The Book of Jonas by Stephen Dau – Audiobook Review

The Book of Jonas by Stephen Dau, narrated by Simon Vance
Published in audio by Tantor Audio; published in print by Blue Rider Press, an imprint of Penguin

Synopsis:

After the destruction of his home and death of his family by a rogue U.S. military operation, Jonas leaves his unnamed Muslim country to start a new life in the United States. Only fifteen when he first moves, Jonas has a fair amount of anxiety stemming both from trying to adjust to living in a new place, and from what he went through in the time immediately after the attack. Mandated by his school to see a counselor, after beating up another boy who was giving him a hard time, Jonas begins to open up, although slowly. A story comes to light about a soldier, Christopher, who saved his life after the attack, a soldier who never made it home and whose body was never found. After Jonas spends time with Christopher’s mother, a woman who has created a support group for families of missing soldiers, the reality of what happened begins to fester inside him, until he cannot help but let it out.

Thoughts on the story:

The story Dau is telling is particularly affecting. Interestingly, Jonas, the main character, is held at somewhat more a reserve than Christopher, whose words come to us only from a journal he left. Jonas is clearly damaged by what happened to him before he was brought to the United States as a refugee, it shows in his behavior both in high school and college and with his girlfriend. Christopher, too, was damaged by his time in the war. His journal shows a man who knows that much of what he has done is wrong, but can’t see that he might have acted any other way, due to the psychological pressures of dealing with an unhappy occupied populace. Their damage and experiences make their time together after the attack particularly unusual and poignant.

Thoughts on the audio production:

I tend to really enjoy Simon Vance’s narration, but I’m not entirely sure that The Book of Jonas was his best work. For one thing, he seemed to rush the story a bit, many sections would have been better served had he simply slowed down, and the American characters were not always easy to distinguish from one another. Of course, Vance being not at the top of his game is still much better than many narrators, but I did find his performance slightly disappointing because I felt that he could have done better. An additional hurdle for the audiobook listener is the addition of what I believe was Christopher’s journal woven throughout the story. Although Vance’s narration of Christopher’s point of view is easily recognized, it isn’t entirely clear for much of the book where this perspective is coming from, which may bother some (although certainly not all) listeners.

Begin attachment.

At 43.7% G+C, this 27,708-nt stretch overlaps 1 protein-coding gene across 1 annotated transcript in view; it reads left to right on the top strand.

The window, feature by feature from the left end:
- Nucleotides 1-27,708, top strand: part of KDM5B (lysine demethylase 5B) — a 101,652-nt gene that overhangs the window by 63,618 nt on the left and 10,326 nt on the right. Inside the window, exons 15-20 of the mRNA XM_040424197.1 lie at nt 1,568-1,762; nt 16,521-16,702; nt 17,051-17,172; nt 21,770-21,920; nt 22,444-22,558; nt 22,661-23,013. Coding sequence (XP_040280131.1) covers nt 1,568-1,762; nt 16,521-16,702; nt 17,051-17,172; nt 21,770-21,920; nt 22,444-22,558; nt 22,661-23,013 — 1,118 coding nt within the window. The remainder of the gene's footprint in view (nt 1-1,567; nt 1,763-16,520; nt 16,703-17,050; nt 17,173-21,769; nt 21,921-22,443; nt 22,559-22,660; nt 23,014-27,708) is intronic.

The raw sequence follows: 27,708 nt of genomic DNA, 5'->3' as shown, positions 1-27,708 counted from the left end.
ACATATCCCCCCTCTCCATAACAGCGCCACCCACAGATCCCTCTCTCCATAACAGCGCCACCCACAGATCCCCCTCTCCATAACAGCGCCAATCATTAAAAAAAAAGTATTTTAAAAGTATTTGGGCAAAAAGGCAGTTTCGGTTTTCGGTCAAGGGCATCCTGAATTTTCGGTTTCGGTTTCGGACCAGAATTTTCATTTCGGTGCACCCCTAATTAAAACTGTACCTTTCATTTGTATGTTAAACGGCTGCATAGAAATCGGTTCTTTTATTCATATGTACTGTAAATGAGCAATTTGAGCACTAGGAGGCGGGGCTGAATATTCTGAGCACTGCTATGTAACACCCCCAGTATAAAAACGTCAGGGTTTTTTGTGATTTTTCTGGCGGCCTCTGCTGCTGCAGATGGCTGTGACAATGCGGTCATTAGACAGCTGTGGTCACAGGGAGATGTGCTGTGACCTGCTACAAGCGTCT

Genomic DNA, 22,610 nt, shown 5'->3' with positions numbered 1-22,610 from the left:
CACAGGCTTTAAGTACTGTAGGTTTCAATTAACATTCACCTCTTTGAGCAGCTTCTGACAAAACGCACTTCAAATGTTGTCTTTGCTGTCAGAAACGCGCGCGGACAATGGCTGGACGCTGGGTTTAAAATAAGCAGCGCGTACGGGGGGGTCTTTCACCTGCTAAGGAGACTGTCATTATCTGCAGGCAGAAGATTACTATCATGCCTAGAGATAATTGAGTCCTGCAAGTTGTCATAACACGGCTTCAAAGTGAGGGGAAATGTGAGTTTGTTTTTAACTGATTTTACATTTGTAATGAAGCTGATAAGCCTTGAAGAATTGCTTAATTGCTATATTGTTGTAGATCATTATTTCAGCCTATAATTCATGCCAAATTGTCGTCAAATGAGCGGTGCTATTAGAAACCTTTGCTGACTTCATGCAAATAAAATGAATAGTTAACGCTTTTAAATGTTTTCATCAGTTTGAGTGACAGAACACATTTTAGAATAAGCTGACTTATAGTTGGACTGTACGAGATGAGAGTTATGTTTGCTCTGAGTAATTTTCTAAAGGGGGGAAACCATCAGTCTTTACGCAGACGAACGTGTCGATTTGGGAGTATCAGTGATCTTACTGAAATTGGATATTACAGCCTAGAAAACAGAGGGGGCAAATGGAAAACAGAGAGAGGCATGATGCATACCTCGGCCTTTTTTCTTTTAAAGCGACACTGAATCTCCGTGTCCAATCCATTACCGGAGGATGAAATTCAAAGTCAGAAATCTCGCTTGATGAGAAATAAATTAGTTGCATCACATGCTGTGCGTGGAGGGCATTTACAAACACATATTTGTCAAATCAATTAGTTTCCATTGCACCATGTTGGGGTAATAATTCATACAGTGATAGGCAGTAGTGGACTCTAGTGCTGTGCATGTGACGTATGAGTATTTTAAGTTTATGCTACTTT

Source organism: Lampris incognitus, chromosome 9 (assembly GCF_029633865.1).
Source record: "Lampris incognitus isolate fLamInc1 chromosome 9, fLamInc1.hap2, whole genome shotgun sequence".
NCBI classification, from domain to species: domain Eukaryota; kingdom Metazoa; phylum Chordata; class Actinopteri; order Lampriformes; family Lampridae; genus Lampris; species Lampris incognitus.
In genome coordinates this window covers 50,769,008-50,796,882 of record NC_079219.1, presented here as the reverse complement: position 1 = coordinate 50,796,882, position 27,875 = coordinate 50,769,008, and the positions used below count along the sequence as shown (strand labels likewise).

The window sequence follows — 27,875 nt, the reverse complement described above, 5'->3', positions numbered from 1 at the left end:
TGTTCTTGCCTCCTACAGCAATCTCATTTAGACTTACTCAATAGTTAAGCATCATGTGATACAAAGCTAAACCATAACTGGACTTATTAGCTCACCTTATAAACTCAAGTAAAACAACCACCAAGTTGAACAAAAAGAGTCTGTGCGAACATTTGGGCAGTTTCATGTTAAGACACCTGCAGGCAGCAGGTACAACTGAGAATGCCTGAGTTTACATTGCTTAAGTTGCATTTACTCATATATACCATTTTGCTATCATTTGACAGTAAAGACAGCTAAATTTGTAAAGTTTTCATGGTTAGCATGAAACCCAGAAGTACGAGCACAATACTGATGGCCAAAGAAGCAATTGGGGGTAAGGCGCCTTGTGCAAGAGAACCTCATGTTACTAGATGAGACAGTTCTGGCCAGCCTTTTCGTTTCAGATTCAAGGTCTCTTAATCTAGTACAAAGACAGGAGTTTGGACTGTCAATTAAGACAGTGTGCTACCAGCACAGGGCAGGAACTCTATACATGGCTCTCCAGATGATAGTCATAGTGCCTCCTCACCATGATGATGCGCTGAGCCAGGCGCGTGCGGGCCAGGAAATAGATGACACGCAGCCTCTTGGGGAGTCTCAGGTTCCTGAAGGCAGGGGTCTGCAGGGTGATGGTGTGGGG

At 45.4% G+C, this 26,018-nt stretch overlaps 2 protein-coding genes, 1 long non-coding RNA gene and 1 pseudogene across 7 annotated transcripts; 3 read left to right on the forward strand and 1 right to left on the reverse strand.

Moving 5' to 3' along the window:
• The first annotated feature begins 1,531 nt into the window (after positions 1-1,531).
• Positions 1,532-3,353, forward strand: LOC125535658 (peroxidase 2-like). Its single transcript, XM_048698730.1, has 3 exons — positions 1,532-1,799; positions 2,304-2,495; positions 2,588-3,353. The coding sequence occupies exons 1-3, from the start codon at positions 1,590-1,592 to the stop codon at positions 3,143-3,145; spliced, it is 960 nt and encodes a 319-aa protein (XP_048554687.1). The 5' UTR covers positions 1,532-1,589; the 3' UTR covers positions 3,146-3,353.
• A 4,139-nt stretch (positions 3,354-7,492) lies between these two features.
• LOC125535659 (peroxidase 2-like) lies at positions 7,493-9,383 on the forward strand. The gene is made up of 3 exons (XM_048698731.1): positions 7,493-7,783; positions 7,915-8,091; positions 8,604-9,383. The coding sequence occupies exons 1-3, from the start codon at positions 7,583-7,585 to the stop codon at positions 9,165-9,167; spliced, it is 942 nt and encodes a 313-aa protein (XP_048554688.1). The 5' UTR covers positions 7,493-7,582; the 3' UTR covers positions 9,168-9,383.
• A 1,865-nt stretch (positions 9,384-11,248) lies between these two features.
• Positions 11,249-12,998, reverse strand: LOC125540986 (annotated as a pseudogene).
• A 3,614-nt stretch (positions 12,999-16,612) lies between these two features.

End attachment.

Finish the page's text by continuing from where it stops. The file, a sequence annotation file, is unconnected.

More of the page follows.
Overall:

This is definitely a book worth experiencing. It may be a bit more challenging in audio than it is in print because of the challenges conveying some of the book’s structure orally, but it can definitely work either way.

Buy this book from:
Powells: Audio/Print*
Indiebound: Audio/Print*

I’m launching a brand-new meme every Friday! I encourage you to review any audiobooks you review on Fridays and include the link here. If you have reviewed an audiobook earlier in the week, please feel free to link that review as well. Thanks to Pam for creating the button.

Source: Publisher.
* These links are all affiliate links. If you buy your book here I’ll make a very small amount of money that goes towards hosting, giveaways, etc.
Digiprove sealCopyright protected by Digiprove © 2012

The Autobiography of Mrs. Tom Thumb by Melanie Benjamin – Book Review

The Autobiography of Mrs. Tom Thumb by Melanie Benjamin
Published by Delacorte Press, an imprint of Random House

In P.T. Barnum’s over-sized world, Lavinia “Vinnie” Bump was both the biggest and the smallest thing around. Born a normal size, both Vinnie and her younger sister Minnie simply stopped growing as young children, Vinnie eventually standing only 32 inches high, and Minnie even smaller. Vinnie, however, was determined never to let her height define her or hold her back and set out to make sure that she had access to nearly everything life could offer.